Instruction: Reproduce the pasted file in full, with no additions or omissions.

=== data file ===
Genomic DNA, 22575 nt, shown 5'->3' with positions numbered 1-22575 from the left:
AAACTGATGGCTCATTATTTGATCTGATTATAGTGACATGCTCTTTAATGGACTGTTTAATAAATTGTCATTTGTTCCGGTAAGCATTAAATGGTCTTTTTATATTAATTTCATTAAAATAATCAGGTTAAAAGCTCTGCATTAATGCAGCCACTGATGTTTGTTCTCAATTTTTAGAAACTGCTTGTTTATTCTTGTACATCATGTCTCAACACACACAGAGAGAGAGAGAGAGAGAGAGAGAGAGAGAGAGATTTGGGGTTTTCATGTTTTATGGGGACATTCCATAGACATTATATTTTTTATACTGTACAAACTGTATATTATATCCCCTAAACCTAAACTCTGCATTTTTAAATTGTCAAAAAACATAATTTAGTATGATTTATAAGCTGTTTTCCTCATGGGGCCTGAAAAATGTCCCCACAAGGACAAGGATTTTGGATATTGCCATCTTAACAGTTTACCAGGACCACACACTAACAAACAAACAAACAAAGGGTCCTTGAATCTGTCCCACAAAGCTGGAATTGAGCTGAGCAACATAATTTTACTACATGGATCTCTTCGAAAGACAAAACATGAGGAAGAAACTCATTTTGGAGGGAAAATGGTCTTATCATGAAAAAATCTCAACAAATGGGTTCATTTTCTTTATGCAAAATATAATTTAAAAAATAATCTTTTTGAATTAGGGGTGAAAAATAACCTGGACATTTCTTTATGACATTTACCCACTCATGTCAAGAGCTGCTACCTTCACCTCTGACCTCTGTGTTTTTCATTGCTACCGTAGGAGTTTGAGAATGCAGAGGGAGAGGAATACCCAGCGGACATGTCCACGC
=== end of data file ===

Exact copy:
Genomic DNA, 22575 nt, shown 5'->3' with positions numbered 1-22575 from the left:
AAACTGATGGCTCATTATTTGATCTGATTATAGTGACATGCTCTTTAATGGACTGTTTAATAAATTGTCATTTGTTCCGGTAAGCATTAAATGGTCTTTTTATATTAATTTCATTAAAATAATCAGGTTAAAAGCTCTGCATTAATGCAGCCACTGATGTTTGTTCTCAATTTTTAGAAACTGCTTGTTTATTCTTGTACATCATGTCTCAACACACACAGAGAGAGAGAGAGAGAGAGAGAGAGAGAGAGAGATTTGGGGTTTTCATGTTTTATGGGGACATTCCATAGACATTATATTTTTTATACTGTACAAACTGTATATTATATCCCCTAAACCTAAACTCTGCATTTTTAAATTGTCAAAAAACATAATTTAGTATGATTTATAAGCTGTTTTCCTCATGGGGCCTGAAAAATGTCCCCACAAGGACAAGGATTTTGGATATTGCCATCTTAACAGTTTACCAGGACCACACACTAACAAACAAACAAACAAAGGGTCCTTGAATCTGTCCCACAAAGCTGGAATTGAGCTGAGCAACATAATTTTACTACATGGATCTCTTCGAAAGACAAAACATGAGGAAGAAACTCATTTTGGAGGGAAAATGGTCTTATCATGAAAAAATCTCAACAAATGGGTTCATTTTCTTTATGCAAAATATAATTTAAAAAATAATCTTTTTGAATTAGGGGTGAAAAATAACCTGGACATTTCTTTATGACATTTACCCACTCATGTCAAGAGCTGCTACCTTCACCTCTGACCTCTGTGTTTTTCATTGCTACCGTAGGAGTTTGAGAATGCAGAGGGAGAGGAATACCCAGCGGACATGTCCACGC